As Auckland grows, so too does Auckland Transport (AT), the body in charge of the city's public transport. Since it sprung from the loins of the Super City in 2009, it has, understandably, been focused more on operational improvements than commercialising its assets. But that's set to change with AT consolidating its outdoor advertising and signing a nine year contract with Ambient Group, which was acquired by the soon-to-launch QMS Media back in May for an undisclosed sum.
It isn't difficult to find someone making a negative comment about Sky TV's service on social media. The broadcaster is a proverbial punching bag, with shots regularly flying in from Kiwis across all the available channels. And yet, despite the continuous stream of negativity, Sky's revenue and profits continue to rise at a time when digital disruption is cutting a huge chunk out of the profitability of the other broadcasters.
Don't touch that dial: tuning into the radio industry's big year of change
With networks financing audience surveys independently, broadcasters selling advertising packages across multiple media channels, streaming services selling video ads and national radio striking commercial partnerships, ...
Almost 800 people filled The Great Room at The Langham last night to celebrate the best in the marketing business at the 24th TVNZ-NZ Marketing Awards. And Chorus’ Gigatown campaign, which effectively informed Kiwis about UFB, drove interest in the economic and social benefits it could offer and generated millions of dollars of media value for the brand, took the big one, with Jules Lloyd-Jones from Foodstuffs named as the marketer of the year.
Social media might seem as easy as publishing a varied assortment of brand-related material onto a profile. But, after a chatting with a few Kiwi brands doing it well, Joshua Riddiford discovered that it's harder than it looks.
For those who waste their pay cheque on things like shoes or coffee, beer and other consumables this ANZ online game will see you doing your best to stay on track (in the digital world), mainly because of the lure of the potential win of $5,000
Since its inception in 2013, Radio New Zealand's (RNZ) digital brand The Wireless has grown quickly, attracting a new audience of readers that were largely disconnected from the legacy structures of the state broadcaster. This upward trajectory has seen the website's average audience climb from 700 daily users last year to 3,000 this year. And the RNZ executive team is now hoping to spread this success across all its digital properties with the appointment of The Wireless editor Marcus Stickley as the digital features editor. PLUS: digital teams restructure, a tale of two Tobys and a new RNZ website on the cards.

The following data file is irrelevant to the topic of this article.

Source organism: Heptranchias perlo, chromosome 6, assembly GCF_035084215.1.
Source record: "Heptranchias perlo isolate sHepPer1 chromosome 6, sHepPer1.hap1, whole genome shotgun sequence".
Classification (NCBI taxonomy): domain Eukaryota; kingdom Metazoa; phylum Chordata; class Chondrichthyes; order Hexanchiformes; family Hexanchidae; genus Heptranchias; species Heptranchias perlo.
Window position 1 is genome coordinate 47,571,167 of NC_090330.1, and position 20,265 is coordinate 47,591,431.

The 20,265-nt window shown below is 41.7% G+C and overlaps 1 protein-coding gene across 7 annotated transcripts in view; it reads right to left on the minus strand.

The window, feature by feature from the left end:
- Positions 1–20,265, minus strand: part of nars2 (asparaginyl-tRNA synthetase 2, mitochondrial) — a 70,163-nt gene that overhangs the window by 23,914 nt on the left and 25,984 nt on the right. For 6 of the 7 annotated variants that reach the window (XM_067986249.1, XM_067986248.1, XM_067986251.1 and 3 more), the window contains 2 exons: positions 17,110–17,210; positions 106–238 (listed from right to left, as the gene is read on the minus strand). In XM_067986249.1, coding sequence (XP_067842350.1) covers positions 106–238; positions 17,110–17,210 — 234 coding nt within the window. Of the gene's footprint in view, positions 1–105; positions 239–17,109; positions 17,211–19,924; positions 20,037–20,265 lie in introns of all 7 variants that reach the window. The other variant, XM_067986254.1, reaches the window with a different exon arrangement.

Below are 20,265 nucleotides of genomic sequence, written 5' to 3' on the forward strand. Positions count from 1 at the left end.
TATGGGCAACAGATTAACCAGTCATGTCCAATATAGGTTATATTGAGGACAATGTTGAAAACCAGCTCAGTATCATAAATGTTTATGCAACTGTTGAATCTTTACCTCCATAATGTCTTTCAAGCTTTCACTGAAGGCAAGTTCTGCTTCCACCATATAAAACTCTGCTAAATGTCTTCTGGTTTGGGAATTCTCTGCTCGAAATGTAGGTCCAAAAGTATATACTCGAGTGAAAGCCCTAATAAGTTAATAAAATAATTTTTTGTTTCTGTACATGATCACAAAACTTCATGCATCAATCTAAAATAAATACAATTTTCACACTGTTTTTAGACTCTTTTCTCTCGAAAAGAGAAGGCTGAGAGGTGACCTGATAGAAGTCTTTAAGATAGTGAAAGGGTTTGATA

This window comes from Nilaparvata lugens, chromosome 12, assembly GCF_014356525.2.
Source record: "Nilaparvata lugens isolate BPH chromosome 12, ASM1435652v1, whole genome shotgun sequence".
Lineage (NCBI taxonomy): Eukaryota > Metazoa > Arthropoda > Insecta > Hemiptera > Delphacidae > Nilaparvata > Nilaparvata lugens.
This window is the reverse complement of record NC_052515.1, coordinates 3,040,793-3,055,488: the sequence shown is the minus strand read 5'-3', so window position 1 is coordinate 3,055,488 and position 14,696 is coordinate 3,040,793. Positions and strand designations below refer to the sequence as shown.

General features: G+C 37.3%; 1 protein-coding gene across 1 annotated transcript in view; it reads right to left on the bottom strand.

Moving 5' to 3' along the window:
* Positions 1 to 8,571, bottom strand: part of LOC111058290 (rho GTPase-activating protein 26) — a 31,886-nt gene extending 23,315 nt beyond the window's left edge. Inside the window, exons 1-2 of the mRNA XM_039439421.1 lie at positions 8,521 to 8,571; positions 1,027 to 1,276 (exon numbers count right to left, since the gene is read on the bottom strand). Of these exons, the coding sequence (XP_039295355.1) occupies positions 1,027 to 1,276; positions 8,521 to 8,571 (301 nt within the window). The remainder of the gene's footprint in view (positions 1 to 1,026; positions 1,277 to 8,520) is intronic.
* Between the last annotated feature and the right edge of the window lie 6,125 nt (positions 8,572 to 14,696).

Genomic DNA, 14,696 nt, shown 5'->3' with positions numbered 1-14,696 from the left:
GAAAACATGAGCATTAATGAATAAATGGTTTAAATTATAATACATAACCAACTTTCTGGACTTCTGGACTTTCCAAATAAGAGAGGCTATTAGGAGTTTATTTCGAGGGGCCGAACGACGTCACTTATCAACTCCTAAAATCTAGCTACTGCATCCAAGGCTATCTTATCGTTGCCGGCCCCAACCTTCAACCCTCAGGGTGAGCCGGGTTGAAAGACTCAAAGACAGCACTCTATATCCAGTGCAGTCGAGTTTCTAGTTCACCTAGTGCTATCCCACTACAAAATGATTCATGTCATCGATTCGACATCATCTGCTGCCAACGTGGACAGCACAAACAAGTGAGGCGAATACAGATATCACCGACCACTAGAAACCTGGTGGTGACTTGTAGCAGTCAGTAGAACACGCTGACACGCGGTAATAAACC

It’s never been easier for marketers to learn about their audience. All they need to do is go to social media, look at what they’re posting and what’s trending among their target age demographic. Brands have begun travelling to their audience to market to them too, launching social media campaigns, joining Snapchat, Instagram, Pinterest, whatever it may be. But something else we’ve noticed recently is brands going to their audience and essentially asking for advice, crowd-sourcing ideas for products like websites, food, even ads. Here are a few examples from here and abroad.
Back in the early days of the internet, pop-up ads started, well, popping up. Originally, they were seen as a way for advertisers to fight against the early stages of banner blindness and get in front of users without being directly attached to the content of a website. But readers found them intrusive and annoying and, eventually, technology was developed to block them. And it's happening again as Ad Blocking software grows in popularity. So are the supposed evils of online advertising worthy of drastic action? Or is it another unfair stake in the heart of publishers already dealing with a digitally-inspired existential crisis?
Media companies are continually pushing the strength of their particular medium (or combination of mediums). And one popular way to show off capabilities, get creatives thinking about how to use the medium effectively and line up a few leads is to run a creative competition. NZME has its Advertising Challenge. Adshel ran the Creative Challenge for its charity client Surf Lifesaving NZ. And now APN Outdoor is joining in the fun with Pixel361°, a scheme that invites creative minds to create a digital outdoor campaign to raise awareness of the Men’s Health charity.
Co-branding is fairly common practice in marketing and it pretty much always involves complementary brands, rather than direct competitors. But Burger King global and Y&R NZ are taking the idea of co-opetition much further and challenging McDonald’s to celebrate Peace Day by asking it to join forces and create the McWhopper.
Having already covered all aspects of retargeting from the basic to specialised in the Get with the Program(matic) series, AdRoll's Ben Sharp looks at how marketers can measure their results more effectively.